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As the Turnbull Government prepares to deliver what is expected to be another tough budget, it's time to stop the welfare shaming and support the needy and deserving in our society, says Aaron Tucker

MANY AUSTRALIANS only ever have fleeting encounters with our social services sector.

Maybe your daughter and her husband had a child and received a baby bonus, perhaps your son accepted Youth Allowance while studying his way through university.

It’s possible your family claimed the Family Tax Benefit.

Over a few generations and many more governments, the Australian people have instituted a robust social security network.

This safety net is funded through government tax receipts that provide people with a helping hand when they are in need.

This helping hand takes the form of unemployment benefits for the Holden factory worker who recently lost his job or childcare subsidies for the mum who wants to maintain her career. Most likely, it is the age pension payments for our country’s grandparents, often the same people who literally cleared the land we now grow produce from and export to the world.

However, more and more, our government is telling us of the massive burdens these safety nets place on our country. We are told of unsustainable budgets and the need to curb spending and that we are experiencing structural, that is, permanent rather than cyclical, deficits for which there is only one escape.

What can we do to reduce our burden? Of course, we should reduce the amount we contribute towards the most at risk members of our community.

Do you want to know what our country’s total expected spend this financial year will be? It’s a shade over $434 billion. Of this amount our social security and welfare system is expected to use $154 billion. At roughly 35 per cent of the budget it is this country’s largest expenditure by a margin of $60 billion.

For all of the kicking and screaming you have heard from our government ministers, you might expect the less scrupulous amongst us to have run up a fairly large unemployment bill.

Unfortunately, for the sound-bite loving politicians this doesn’t appear to be the case as assistance provided to the unemployed and sick make up just 7.5 per cent of the social security budget. For comparison, the assistance provided to families with children is more than three times larger.

Well, what about those people living it up on the age pension you might ask? First of all, wow. It takes a great deal of discipline and planning to live at all on the age pension. However, with assistance to the aged coming in at 39.4 per cent of our social security budget it does make for a big target.

Increasing the age people can access the age pension will go part of the way. Talk of including the family home as part of the assets test has the frightening possibility of becoming actual policy.

What on earth do we think we are doing to the people who helped developed this country? Didn’t many of these people help build The Snowy Mountains Hydro-Electric Scheme and the Sydney Opera House as well as put sandwiches cut into triangles in your lunchbox for school?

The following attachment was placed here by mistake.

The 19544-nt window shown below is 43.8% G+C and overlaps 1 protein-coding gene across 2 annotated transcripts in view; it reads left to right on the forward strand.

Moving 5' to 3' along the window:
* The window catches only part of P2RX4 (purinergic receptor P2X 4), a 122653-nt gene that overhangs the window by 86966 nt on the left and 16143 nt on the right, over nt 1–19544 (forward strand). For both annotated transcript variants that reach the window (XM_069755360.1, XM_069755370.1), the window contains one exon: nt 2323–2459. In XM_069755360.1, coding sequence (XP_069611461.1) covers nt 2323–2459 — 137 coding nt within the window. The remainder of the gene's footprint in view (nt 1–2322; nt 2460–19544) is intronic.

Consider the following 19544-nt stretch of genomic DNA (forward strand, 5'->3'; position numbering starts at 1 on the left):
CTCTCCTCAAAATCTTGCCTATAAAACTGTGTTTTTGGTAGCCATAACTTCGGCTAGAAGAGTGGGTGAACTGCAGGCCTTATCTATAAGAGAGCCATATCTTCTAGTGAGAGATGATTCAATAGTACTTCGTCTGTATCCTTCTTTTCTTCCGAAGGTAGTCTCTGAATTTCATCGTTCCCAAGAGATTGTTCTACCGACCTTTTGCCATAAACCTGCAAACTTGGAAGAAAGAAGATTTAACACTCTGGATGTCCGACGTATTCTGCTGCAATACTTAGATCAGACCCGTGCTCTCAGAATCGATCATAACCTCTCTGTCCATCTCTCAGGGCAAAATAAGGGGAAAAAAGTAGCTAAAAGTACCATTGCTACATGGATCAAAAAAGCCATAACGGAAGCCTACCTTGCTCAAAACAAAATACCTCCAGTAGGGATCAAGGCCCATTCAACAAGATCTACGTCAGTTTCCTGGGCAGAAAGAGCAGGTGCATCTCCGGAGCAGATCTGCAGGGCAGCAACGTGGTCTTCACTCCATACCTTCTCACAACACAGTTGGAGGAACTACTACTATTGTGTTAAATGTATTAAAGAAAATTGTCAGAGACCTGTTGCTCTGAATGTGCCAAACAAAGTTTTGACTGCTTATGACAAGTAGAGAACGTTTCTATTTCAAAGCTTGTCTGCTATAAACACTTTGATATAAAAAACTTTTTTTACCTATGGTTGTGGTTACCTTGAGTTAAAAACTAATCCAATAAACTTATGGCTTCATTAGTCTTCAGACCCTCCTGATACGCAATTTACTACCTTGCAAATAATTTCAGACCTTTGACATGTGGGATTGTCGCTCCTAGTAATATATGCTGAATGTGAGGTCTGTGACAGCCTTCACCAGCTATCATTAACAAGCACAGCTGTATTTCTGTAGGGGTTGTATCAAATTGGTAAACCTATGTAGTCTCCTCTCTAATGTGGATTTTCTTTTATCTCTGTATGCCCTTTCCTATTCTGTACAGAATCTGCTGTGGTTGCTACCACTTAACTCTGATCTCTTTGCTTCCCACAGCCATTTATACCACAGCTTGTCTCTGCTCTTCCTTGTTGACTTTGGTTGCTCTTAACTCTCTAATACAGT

These men and women deserve to have dignity in their retirements and our respect for soldering on through the hardships of life. What they do not deserve is the scornful rebukes for having bought a house 40 years ago that has since boomed in price, or for staying at home to care for their families and homes.

So in an age where the government sends you a letter to show where your hard earned tax dollars have been spent, let’s break that down into something we can understand. If you earn the average full time wage (including overtime) of $80,927.50 per year or $1,556.30 per week then you are paying $17,889.99 in tax per year.

So what are we really arguing over? Well if you work all year then only $32.95 of your weekly wage goes towards assisting the aged. That’s right, for less than $35 of your $1556.30 wage every week you are helping our country’s senior citizens put food on the table every day, buy medicines and read the newspaper.  

We are a country of hard workers but we aren’t fortune tellers. Sometimes car factories shut down production, nickle refineries fold and GFCs  wipe out our retirement savings. It’s when these things happen that we, as a civilised and modern country, need to help. We do what we can to get these shell-shocked people get back on their feet. We reach out to those workers who have fallen on hard times, helping them up and encouraging them to start again. We do these things for each other and we would do them all for you. What is the bill for all of this assistance on our average income earner? It doesn’t even cover the ubiquitous coffee a day for a week; the final bill is $6.25 per week.   

The mark of a great society is how we treat our fellow citizens when nobody is watching. We honour the memories of those that came before us by caring for those who are, no matter how briefly, less fortunate than ourselves.

We have a choice; we can support the needy and deserving in our society or we can stand blithely by and watch as these people fall through the cracks.

Walk tall Australia, our safety nets are worth fighting for.

Aaron Tucker works as a data analyst and business consultant within the private sector of Western Australia. 

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This work is licensed under a Creative Commons Attribution-NonCommercial-NoDerivs 3.0 Australia License

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